As the glass-shattering shrieker fronting Soundgarden, Chris Cornell became an underground hard-rock sex symbol before the term "grunge" existed. He's since wielded his powerful pipes and six-string skills in Audioslave, and, after a stint in drug rehab, in his solo career. He recently released the acoustic album, Songbook, and is in the process of working on a new Soundgarden record. Of the new album, he says, "To me, it's a really organic sounding, next-phase Soundgarden album. It definitely isn't retro or nostalgic. It sounds like we've picked up where we left off, really."
REVOLVER What's the definition of a rock star?
CHRIS CORNELL I've always looked at Iggy Pop as being absolutely the ultimate rock star. His personality, his persona, every molecule of him embodies that which is a rock icon. He was completely irreverent, completely indifferent to what we think of as the social rules of American society or any society, period.
Would you apply any of those qualities to yourself?
I think I started out completely in that Iggy Pop direction of what was referred to as the quintessential "angry young man": shirtless, screaming, aggressive, didn't care if I sang on key, sort of unrestrainable in a live situation. But there was always another side to me, intellectually, that wanted other things.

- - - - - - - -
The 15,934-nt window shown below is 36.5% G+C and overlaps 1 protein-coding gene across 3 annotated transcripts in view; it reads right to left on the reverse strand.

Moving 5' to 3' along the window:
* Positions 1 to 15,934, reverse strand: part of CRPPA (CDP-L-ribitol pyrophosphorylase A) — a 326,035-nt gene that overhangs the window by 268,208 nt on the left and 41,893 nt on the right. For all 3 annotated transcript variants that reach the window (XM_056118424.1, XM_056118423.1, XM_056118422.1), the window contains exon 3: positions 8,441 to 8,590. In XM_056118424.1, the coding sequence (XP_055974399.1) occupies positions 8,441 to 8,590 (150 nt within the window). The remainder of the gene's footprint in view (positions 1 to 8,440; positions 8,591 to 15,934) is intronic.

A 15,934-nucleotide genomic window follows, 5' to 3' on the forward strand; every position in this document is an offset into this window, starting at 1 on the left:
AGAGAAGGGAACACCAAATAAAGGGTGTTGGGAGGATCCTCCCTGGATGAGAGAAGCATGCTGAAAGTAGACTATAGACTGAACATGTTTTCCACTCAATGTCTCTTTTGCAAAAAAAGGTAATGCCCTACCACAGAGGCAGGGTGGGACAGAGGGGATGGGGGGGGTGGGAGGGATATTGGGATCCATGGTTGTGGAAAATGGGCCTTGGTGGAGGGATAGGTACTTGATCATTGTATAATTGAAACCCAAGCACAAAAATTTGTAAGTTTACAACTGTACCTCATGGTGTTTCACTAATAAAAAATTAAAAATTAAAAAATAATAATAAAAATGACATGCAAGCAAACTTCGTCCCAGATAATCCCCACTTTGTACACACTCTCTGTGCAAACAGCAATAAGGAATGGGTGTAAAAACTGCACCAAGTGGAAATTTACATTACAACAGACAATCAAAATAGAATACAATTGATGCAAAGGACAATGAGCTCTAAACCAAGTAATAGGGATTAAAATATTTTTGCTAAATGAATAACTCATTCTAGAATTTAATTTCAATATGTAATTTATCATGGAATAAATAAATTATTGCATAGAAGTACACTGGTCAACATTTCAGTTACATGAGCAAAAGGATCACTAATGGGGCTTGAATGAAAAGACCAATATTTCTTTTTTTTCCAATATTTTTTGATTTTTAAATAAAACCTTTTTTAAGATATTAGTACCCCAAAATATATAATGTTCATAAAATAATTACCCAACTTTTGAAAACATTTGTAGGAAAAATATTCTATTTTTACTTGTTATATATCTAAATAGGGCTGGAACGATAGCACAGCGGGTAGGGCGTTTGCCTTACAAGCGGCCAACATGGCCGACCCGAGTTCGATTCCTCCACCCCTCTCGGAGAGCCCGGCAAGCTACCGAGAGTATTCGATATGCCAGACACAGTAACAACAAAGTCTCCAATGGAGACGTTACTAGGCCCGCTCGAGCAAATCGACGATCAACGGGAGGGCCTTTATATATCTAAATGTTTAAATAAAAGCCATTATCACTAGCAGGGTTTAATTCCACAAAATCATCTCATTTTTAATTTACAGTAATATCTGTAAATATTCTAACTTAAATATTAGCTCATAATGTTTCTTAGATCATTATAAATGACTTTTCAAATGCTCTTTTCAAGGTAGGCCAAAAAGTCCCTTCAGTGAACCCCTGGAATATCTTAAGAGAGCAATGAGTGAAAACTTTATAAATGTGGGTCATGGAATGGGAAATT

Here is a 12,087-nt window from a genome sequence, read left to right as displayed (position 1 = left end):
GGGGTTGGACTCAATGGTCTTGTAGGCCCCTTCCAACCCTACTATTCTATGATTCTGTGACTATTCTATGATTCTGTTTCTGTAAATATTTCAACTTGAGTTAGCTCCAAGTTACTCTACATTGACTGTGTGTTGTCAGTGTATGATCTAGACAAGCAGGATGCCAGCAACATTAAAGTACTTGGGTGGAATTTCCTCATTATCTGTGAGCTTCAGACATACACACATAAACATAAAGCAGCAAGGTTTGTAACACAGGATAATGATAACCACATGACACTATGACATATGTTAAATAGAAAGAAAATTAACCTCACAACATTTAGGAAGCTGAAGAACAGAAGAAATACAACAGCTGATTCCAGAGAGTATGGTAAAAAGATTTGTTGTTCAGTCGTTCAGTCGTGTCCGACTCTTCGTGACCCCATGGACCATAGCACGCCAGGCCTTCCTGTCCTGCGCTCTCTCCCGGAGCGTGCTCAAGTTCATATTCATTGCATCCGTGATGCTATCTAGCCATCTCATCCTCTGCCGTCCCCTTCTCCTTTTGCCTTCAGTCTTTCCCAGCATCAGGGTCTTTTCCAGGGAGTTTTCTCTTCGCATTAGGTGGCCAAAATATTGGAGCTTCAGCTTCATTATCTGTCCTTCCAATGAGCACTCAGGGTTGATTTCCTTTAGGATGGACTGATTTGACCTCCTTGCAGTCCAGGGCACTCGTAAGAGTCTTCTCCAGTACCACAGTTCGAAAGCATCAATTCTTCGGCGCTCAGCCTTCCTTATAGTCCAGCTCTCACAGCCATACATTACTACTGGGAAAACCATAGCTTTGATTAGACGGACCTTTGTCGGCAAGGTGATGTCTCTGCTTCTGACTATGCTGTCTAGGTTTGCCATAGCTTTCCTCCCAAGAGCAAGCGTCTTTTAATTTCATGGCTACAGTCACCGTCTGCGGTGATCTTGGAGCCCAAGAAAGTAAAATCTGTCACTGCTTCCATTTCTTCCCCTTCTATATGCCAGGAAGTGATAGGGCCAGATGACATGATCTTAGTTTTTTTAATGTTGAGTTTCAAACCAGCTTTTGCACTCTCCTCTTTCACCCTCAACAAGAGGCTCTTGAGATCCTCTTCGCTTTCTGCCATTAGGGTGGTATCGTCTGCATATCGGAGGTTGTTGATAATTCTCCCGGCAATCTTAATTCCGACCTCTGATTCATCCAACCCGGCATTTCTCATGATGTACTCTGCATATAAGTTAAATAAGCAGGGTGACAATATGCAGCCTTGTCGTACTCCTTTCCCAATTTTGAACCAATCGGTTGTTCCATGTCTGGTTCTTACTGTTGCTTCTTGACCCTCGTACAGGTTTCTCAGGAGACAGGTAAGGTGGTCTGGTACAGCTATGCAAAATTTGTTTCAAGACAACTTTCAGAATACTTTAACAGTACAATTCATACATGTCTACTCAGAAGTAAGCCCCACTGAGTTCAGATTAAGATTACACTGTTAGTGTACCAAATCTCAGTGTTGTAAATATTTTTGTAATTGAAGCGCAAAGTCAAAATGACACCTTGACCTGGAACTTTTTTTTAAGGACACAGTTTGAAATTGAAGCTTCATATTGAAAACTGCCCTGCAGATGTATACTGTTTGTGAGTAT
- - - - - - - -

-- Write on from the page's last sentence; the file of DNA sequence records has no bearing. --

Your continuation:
When did things come to a head between those personalities?
I had an identity crisis in the early '90s. I was the first guy sort of running around climbing up into the rafters, like a jungle boy, and smashing guitars and crowd surfing. And then I started seeing it [in other bands] a lot. I remember one day going in my closet and seeing that all my clothes essentially looked like what everyone in Alice in Chains wore. So I shaved my head, changed what I wore and, from that point on in, like, 1992, delved into a different character and tried to find different aspects of my personality through the music more than anything. And I kind of shed that guy, whoever he was.